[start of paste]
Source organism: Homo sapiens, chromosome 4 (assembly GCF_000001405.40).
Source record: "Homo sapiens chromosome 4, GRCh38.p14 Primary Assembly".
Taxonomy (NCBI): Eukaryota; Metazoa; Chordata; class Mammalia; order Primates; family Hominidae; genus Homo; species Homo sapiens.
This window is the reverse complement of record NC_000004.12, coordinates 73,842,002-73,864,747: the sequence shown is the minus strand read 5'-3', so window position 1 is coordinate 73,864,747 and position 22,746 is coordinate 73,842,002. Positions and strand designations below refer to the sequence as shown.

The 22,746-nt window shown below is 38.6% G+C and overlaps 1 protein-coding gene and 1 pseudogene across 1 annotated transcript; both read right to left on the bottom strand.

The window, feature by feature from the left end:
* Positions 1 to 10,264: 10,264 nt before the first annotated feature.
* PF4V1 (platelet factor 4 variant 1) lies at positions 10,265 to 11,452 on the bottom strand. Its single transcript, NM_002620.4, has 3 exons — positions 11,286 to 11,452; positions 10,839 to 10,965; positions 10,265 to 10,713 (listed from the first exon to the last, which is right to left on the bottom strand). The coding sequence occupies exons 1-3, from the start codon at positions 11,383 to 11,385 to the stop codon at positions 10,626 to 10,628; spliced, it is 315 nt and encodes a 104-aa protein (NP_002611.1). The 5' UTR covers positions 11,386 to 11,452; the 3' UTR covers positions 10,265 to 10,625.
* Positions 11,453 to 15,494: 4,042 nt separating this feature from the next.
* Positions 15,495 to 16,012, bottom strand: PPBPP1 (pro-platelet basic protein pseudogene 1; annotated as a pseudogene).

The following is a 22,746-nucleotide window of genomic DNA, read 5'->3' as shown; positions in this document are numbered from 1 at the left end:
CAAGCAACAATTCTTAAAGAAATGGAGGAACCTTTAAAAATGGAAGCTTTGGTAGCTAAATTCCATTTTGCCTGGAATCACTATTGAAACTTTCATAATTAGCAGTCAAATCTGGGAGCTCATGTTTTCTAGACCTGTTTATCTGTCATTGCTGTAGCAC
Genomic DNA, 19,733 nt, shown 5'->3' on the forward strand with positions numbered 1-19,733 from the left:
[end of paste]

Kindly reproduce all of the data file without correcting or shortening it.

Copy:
Source organism: Homo sapiens, chromosome 4 (assembly GCF_000001405.40).
Source record: "Homo sapiens chromosome 4, GRCh38.p14 Primary Assembly".
Taxonomy (NCBI): Eukaryota; Metazoa; Chordata; class Mammalia; order Primates; family Hominidae; genus Homo; species Homo sapiens.
This window is the reverse complement of record NC_000004.12, coordinates 73,842,002-73,864,747: the sequence shown is the minus strand read 5'-3', so window position 1 is coordinate 73,864,747 and position 22,746 is coordinate 73,842,002. Positions and strand designations below refer to the sequence as shown.

The 22,746-nt window shown below is 38.6% G+C and overlaps 1 protein-coding gene and 1 pseudogene across 1 annotated transcript; both read right to left on the bottom strand.

The window, feature by feature from the left end:
* Positions 1 to 10,264: 10,264 nt before the first annotated feature.
* PF4V1 (platelet factor 4 variant 1) lies at positions 10,265 to 11,452 on the bottom strand. Its single transcript, NM_002620.4, has 3 exons — positions 11,286 to 11,452; positions 10,839 to 10,965; positions 10,265 to 10,713 (listed from the first exon to the last, which is right to left on the bottom strand). The coding sequence occupies exons 1-3, from the start codon at positions 11,383 to 11,385 to the stop codon at positions 10,626 to 10,628; spliced, it is 315 nt and encodes a 104-aa protein (NP_002611.1). The 5' UTR covers positions 11,386 to 11,452; the 3' UTR covers positions 10,265 to 10,625.
* Positions 11,453 to 15,494: 4,042 nt separating this feature from the next.
* Positions 15,495 to 16,012, bottom strand: PPBPP1 (pro-platelet basic protein pseudogene 1; annotated as a pseudogene).

The following is a 22,746-nucleotide window of genomic DNA, read 5'->3' as shown; positions in this document are numbered from 1 at the left end:
CAAGCAACAATTCTTAAAGAAATGGAGGAACCTTTAAAAATGGAAGCTTTGGTAGCTAAATTCCATTTTGCCTGGAATCACTATTGAAACTTTCATAATTAGCAGTCAAATCTGGGAGCTCATGTTTTCTAGACCTGTTTATCTGTCATTGCTGTAGCAC
Genomic DNA, 19,733 nt, shown 5'->3' on the forward strand with positions numbered 1-19,733 from the left: